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Who will save the babies when the California budget is in free fall? – Marin Independent Journal

Employees of the Oakland-based nonprofit diaper bank help a mother provide diapers at San Mateo Medical Center. (Photo by Help a Mother Out)

Boom and bust budget cycles are the norm in California. This year we have an extraordinary budget deficit of $27.6 billion.

The budget crisis means renewed funding for key programs like the state diaper bank network is at risk. In 2019, California became the first state to provide funding for diaper banks. This funding has facilitated infrastructure investments and the distribution of over 160 million diapers, benefiting over 1.6 million babies. Thanks to federal funding, Help a Mother Out, the Bay Area's diaper bank, distributed nearly 38 million diapers, reaching over 338,000 babies.

The budget is in free fall, but there is hope. Rep. Liz Ortega, D-San Leandro, is supporting a $23 million budget request to continue funding. But if the legislature and governor do not agree to include these funds in the budget, the loss will be felt exponentially, affecting hundreds of thousands of babies and families. Furthermore, the infrastructure built over the last five years to support this nationwide network risks disappearing forever.

According to the National Diaper Bank Network, “diaper need” is the lack of a sufficient amount of diapers to keep a baby clean and dry. Nearly 50,000 babies in the Bay Area and over 375,000 babies statewide live in households that struggle to meet their basic needs.

There are heartbreaking stories behind the numbers. A Cupertino mother told her social worker that she gave her daughter less to drink so she wouldn't have to change her diaper as often. A mother in East Palo Alto went to prison for stealing diapers; Their children were placed in foster families. A San Francisco mom ripped up old T-shirts to use as diapers. And there are countless stories of desperate mothers air-drying diapers after shaking out their excrement to reuse them.

I was shocked to learn that government assistance programs (e.g. food stamps/WIC) do not cover diapers. Disposable diapers are required when attending childcare; Childcare is a prerequisite for work and vocational training. Diapers are expensive, up 48% in retail since 2020, costing a family up to $135 per month/child. A lack of a reliable supply of diapers leads to depression in mothers. Wearing soiled diapers harms babies, creates toxic stress, and can lead to health problems such as severe diaper rash and urinary tract infections.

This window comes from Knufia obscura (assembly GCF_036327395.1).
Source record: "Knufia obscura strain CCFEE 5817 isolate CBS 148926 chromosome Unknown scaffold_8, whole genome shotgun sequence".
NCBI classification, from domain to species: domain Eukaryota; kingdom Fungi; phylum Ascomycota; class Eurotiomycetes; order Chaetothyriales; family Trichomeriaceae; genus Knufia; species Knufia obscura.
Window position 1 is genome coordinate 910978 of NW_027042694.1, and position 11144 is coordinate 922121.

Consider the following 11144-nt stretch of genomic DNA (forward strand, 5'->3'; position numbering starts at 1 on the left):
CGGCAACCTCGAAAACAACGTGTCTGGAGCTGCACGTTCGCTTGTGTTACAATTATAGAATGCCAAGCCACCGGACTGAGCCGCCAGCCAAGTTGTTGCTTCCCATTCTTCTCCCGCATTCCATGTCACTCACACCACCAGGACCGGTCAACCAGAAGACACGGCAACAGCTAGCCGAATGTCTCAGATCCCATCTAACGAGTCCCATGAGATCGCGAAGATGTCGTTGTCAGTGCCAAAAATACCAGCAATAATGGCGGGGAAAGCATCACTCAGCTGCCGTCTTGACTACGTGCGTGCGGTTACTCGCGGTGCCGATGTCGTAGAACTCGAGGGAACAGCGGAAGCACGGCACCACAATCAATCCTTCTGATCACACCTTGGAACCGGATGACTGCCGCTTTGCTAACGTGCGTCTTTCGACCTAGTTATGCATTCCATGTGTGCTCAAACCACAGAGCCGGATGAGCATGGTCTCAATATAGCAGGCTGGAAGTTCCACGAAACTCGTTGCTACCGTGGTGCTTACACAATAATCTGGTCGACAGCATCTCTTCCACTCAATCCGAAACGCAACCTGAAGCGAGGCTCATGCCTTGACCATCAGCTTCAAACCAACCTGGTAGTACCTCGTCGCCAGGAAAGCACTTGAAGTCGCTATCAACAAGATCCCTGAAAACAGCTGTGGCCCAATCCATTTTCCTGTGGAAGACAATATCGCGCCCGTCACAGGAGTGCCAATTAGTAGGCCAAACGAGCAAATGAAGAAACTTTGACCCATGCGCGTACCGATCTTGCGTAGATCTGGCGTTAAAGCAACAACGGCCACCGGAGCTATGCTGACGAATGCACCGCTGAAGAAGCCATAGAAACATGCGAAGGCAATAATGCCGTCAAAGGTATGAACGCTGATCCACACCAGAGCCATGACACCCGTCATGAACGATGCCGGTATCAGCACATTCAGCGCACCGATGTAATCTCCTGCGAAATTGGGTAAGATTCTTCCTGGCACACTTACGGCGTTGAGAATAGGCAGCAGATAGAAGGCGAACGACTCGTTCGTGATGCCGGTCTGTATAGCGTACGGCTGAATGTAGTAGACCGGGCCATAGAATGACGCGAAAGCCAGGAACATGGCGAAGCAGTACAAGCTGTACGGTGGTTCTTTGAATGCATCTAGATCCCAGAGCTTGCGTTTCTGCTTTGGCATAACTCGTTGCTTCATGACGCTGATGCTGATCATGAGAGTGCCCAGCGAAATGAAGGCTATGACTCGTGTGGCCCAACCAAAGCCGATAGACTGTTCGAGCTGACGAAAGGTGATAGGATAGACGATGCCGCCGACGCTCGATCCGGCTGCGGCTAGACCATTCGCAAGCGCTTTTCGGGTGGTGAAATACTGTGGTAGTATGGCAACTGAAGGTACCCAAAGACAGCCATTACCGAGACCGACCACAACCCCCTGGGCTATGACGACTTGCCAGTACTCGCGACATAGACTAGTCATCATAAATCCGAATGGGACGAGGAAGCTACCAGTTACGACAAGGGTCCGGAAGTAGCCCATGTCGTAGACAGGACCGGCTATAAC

Babies who don't have enough diapers to stay clean and dry should be everyone's concern. For the people in the background who say, “If you can’t afford kids, don’t have them,” I would ask where your humanity is. Babies do not ask to be born into this world; They can't pull themselves up by their bootstraps. And those who say, “I used cloth diapers for my four children” may think that your diaper and laundry options aren't available to everyone.

As a long-time resident of the Bay Area, I have come to the conclusion that our region presents two distinct realities. On the one hand, 63 billionaires and 285,000 millionaires live here. On the other hand, 1,400,000 residents live in poverty.

Diaper bank programs can have a big impact on a large scale. Public funding allows organizations like Help a Mother Out to benefit from economies of scale. In fiscal year 2023, the nonprofit had operating expenses of $3.6 million. Through 75 partners, we distributed over 13 million diapers and reached 7,500 babies each month, saving families $5.2 million.

Given the state's budget crisis, funding for diaper banks has been relegated to the dust of the budget. I think this is a case of penny and pound stupidity. Removing the cost of diapers from a family's monthly budget amounts to a universal basic income for babies. That's what I call economic justice. This problem is solvable. Who saves the babies?

Lisa Truong is the founder and executive director of the Oakland nonprofit Help a Mother Out.

Anna Harden

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